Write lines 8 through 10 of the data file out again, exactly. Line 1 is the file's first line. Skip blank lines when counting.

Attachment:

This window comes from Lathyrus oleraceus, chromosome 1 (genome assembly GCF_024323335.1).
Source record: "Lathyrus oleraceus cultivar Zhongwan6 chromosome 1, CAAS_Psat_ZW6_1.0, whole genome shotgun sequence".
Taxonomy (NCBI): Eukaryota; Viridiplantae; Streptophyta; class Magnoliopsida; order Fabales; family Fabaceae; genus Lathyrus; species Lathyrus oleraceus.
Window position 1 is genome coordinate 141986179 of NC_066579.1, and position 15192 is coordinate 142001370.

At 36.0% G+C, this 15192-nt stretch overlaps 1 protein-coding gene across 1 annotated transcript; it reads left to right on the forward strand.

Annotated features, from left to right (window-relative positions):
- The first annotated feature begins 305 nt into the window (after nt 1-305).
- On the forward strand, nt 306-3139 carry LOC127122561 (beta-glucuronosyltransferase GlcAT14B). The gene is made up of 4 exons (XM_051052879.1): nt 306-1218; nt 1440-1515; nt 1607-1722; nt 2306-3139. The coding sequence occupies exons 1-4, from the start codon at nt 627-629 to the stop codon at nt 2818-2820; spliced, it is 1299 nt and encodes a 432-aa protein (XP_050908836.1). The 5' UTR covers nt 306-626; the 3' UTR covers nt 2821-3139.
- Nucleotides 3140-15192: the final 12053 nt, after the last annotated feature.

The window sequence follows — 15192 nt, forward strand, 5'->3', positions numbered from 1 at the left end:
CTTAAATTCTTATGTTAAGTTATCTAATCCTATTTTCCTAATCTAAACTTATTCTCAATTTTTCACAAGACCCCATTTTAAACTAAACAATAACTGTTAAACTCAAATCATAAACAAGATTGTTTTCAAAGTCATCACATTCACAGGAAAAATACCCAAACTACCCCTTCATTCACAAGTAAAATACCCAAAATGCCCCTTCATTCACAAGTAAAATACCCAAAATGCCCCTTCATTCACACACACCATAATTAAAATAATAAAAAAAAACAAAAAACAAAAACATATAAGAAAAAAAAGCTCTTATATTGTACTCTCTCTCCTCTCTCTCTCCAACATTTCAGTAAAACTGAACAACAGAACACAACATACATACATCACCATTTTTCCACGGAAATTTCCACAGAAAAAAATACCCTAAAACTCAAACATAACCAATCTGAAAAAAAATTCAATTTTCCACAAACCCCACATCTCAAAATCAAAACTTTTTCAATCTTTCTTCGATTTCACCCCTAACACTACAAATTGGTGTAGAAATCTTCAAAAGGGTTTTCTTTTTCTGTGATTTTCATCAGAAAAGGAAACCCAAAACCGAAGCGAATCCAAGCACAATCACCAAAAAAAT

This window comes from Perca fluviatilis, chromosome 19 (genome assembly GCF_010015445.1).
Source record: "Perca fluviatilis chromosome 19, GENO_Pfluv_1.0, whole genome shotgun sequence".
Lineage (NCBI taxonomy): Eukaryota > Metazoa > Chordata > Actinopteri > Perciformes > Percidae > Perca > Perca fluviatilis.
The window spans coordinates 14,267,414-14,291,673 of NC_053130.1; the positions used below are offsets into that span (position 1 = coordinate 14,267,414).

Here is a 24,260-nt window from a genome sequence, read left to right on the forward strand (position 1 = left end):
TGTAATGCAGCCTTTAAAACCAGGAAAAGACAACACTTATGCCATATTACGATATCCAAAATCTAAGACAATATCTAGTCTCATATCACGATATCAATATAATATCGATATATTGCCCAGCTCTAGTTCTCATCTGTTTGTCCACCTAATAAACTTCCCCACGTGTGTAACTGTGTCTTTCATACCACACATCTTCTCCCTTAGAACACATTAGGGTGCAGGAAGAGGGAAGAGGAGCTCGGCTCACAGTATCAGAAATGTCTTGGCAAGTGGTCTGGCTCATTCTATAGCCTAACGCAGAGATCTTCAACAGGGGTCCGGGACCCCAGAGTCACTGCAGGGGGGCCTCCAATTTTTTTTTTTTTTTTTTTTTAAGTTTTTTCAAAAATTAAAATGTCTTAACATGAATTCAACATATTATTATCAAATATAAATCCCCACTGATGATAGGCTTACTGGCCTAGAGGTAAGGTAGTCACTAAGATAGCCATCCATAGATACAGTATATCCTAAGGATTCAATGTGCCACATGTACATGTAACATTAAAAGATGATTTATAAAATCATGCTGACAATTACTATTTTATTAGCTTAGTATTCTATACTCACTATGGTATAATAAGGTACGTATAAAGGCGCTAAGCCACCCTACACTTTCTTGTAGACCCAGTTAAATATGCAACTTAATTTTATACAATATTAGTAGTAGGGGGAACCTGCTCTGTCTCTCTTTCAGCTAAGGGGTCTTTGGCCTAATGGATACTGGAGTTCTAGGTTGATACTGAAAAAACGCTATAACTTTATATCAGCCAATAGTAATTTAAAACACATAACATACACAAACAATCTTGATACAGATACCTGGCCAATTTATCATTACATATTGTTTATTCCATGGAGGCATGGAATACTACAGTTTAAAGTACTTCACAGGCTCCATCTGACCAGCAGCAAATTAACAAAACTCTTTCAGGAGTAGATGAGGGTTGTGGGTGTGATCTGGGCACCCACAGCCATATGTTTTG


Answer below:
- On the forward strand, nt 306-3139 carry LOC127122561 (beta-glucuronosyltransferase GlcAT14B). The gene is made up of 4 exons (XM_051052879.1): nt 306-1218; nt 1440-1515; nt 1607-1722; nt 2306-3139. The coding sequence occupies exons 1-4, from the start codon at nt 627-629 to the stop codon at nt 2818-2820; spliced, it is 1299 nt and encodes a 432-aa protein (XP_050908836.1). The 5' UTR covers nt 306-626; the 3' UTR covers nt 2821-3139.
- Nucleotides 3140-15192: the final 12053 nt, after the last annotated feature.

The window sequence follows — 15192 nt, forward strand, 5'->3', positions numbered from 1 at the left end: